Ship Shape

Get on board and take a seat - you don't need to own a boat to enjoy the area's waterways

September 15, 2007|By Rob Hiaasen | Rob Hiaasen,sun reporter

Go. Get out on the water - because a day on the water can be better than a day on land. As Kenneth Grahame wrote a century ago in his famous children's classic, The Wind in the Willows, "There is nothing - absolutely nothing - half so much worth doing as simply messing about in boats."

From motoring around creeks and harbors in a water taxi to taking a quiet sunset cruise to the Bay Bridge to watching your kids play buccaneers on a pirate cruise, the Baltimore-Annapolis area offers plenty of opportunities to mess about in boats. If you're not a sailor (no shame in that) and not a boater (a little shame), if, in fact, you want nothing to do with the responsibility of owning, caring for or operating a watercraft, then maritime solutions are available.

Although the summer season is winding down, many cruises still run through October. A mainstay in Annapolis, Watermark's fleet of 11 boats has been running cruises and charters out of the Annapolis City Dock for 35 years. Apparently, the only thing better than being on the water is working on the water.

"I look to the left, look to the right, and when no one is looking, I bust out in a snicker. They are paying me to do this," says Dean F. Scarborough, who for 11 years has been piloting Watermark's fleet. "You can create memories on water you can't on land."

Maybe so. But this is certainly a fact: No two days are alike on the water.

"That's what makes me do this every day, 12 hours a day," says Jennifer Brest, a boat captain. At Pusser's Landing at the Annapolis Marriott Waterfront Hotel, Brest and her parents own and operate the twin wooden schooners Woodwind and Woodwind II. On a clear or rainy day, the two-hour cruises sail daily (except Mondays) out of the City Dock.

"Being on the water is a mental vacation," Brest says.

As on other cruises, no boating skills are required onboard either Woodwind. This is good news for the unskilled boater. Guests can raise the sails or just raise their beer bottles. They can steer. Or they can do nothing. "The do nothing" aspect is attractive.

Earlier this month, the Woodwind went out for its usual 4 p.m.-6 p.m. cruise. The following is a ship's log from an unskilled sailor:

Clear skies, winds out of the southwest. Passengers sit where they like - except beyond the rope in the Woodwind's bow. The crew issues specific instructions regarding the limitations of the sailboat's electrical toilet. All take heed about the "head."

Leaving the dock now under power, then under sail.

"I always ask each group, `What's the best moment of sailing?' Drinking, they say," Brest says. "No, no. This is the best moment." She turns the engine off. There's no quiet like the quiet of a sailboat.

Reading the boat names while leaving Annapolis Harbor: Good Life, Slow Dancing, Destiny, Endless Summer. Collectively, these boats have another name: Boats We Will Never Afford. Life-jacketed sea dogs balance in the bows, just keeping an eye on things.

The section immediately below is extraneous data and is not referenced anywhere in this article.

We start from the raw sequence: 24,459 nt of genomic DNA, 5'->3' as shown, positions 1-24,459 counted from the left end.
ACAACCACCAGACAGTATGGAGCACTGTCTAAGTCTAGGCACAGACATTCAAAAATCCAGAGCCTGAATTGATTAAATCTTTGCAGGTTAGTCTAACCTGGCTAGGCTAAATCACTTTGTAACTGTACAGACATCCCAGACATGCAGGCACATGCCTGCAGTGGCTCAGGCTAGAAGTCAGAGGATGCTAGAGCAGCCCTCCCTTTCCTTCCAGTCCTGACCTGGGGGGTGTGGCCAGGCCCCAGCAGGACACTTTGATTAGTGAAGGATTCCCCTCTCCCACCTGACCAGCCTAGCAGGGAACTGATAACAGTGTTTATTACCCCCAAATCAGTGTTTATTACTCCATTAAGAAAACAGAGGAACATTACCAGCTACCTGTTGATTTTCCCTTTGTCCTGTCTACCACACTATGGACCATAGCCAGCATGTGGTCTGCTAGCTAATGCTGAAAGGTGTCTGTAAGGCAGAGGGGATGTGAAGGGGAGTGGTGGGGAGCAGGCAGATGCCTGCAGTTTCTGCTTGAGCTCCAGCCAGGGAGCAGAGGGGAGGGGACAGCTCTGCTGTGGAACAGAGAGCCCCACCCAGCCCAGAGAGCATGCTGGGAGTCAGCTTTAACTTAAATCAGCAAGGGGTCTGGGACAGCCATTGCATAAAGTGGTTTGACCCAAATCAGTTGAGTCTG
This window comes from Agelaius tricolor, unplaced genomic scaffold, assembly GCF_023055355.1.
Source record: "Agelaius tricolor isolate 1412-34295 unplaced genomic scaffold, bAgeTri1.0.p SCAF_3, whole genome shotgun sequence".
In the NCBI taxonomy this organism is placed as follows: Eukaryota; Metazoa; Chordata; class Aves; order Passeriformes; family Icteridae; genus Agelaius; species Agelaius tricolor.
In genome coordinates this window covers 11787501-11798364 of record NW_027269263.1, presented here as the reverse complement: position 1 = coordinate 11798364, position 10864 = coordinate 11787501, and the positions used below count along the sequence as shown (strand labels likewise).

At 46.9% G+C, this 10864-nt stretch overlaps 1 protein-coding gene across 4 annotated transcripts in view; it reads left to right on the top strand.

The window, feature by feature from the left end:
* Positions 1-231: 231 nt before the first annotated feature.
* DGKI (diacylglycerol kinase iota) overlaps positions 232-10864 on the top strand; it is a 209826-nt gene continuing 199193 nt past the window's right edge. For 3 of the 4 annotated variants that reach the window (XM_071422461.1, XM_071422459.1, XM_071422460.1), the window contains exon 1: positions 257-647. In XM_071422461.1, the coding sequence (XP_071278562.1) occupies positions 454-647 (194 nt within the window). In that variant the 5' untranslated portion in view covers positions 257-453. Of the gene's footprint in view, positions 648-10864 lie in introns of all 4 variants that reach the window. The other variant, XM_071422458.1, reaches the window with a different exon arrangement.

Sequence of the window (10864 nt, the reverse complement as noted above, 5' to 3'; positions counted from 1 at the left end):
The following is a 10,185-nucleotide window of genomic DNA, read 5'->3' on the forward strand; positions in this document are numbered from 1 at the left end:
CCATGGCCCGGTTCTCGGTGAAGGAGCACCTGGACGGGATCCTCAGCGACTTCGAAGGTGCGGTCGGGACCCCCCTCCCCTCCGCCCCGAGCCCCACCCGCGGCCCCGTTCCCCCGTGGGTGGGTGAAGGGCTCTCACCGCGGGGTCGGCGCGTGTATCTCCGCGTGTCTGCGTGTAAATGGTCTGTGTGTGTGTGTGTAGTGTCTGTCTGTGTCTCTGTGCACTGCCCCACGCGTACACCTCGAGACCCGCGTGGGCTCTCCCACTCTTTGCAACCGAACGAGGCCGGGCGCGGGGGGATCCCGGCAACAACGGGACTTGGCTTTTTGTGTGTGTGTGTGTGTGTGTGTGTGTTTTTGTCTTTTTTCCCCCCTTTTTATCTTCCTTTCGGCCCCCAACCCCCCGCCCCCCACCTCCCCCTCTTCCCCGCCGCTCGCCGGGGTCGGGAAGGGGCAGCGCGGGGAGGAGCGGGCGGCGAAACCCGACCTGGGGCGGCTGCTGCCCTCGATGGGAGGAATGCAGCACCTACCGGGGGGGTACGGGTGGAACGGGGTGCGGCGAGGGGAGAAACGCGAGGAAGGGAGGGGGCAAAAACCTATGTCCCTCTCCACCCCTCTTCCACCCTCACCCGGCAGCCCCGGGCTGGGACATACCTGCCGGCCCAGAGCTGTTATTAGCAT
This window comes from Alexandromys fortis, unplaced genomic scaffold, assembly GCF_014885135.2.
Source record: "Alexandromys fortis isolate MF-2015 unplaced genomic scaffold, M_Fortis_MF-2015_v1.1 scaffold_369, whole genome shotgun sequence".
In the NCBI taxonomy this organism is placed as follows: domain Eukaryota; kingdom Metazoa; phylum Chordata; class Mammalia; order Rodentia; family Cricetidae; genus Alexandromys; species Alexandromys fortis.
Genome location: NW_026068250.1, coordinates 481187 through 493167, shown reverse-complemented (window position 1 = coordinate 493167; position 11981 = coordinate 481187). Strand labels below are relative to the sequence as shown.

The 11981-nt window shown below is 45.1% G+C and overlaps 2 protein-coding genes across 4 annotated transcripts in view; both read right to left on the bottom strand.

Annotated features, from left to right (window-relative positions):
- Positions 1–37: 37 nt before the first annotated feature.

"Pull, pull, pull," commands a Woodwind crew member, as ersatz sailors help hoist the mainsail. Others notice the red and green tell-tales - those flapping or flaccid yarn pennants attached to both sides of a sail. Sailors want the tell-tales parallel to indicate equal pressure. If not, the captain might have to change direction or bring in the sail.

"Keep your head down!" a crewmember bellows. The aluminum boom jerks across overhead - just barely. Then, guests feel the hulking weight of the 74-foot schooner shift as it comes across the wind.

One can work up a mighty thirst watching others do the work onboard. There is free bottled water. There are $4 "Small Craft Warning" Maryland microbrews. Water. Beer. You pick.

Here's an observation: Sailors do like waving to each other. Waving all over the place at each other. They even talk to each other because there's no engine noise to drown them out.

An hour slides by on the water, just like that. Nearing the halfway mark of the tour. The Chesapeake Bay Bridge is nearing - a hazy, phantom of spans.

Passengers look at a scrapbook of behind-the-scenes photographs of Wedding Crashers. Filmed in part on the Woodwind II, the 2005 comedy starred Owen Wilson, Vince Vaughn and Christopher Walken, who, as one photograph proves, was not steering the schooner alone. A crew member had his hand on the wheel.

Now passing the "A" channel marker, where ospreys nest and whistle. Fleeting thought: a mutiny! Assume control of the Woodwind and sail her across the channel into Whitehall Bay, thread that narrow channel and dock at Cantler's Riverside Inn. Soft-shell crab, beer, the works. All nerve is lost, however.

The schooner is in proud company on the water today: midshipmen from nearby U.S. Naval Academy out on their sailboats. They don't wave as much; they appear to be concentrating. And there - the white sail fins of the Optimist junior racing fleet - young kids sailing solo in packs of these stable "Optis," as the boats are called.

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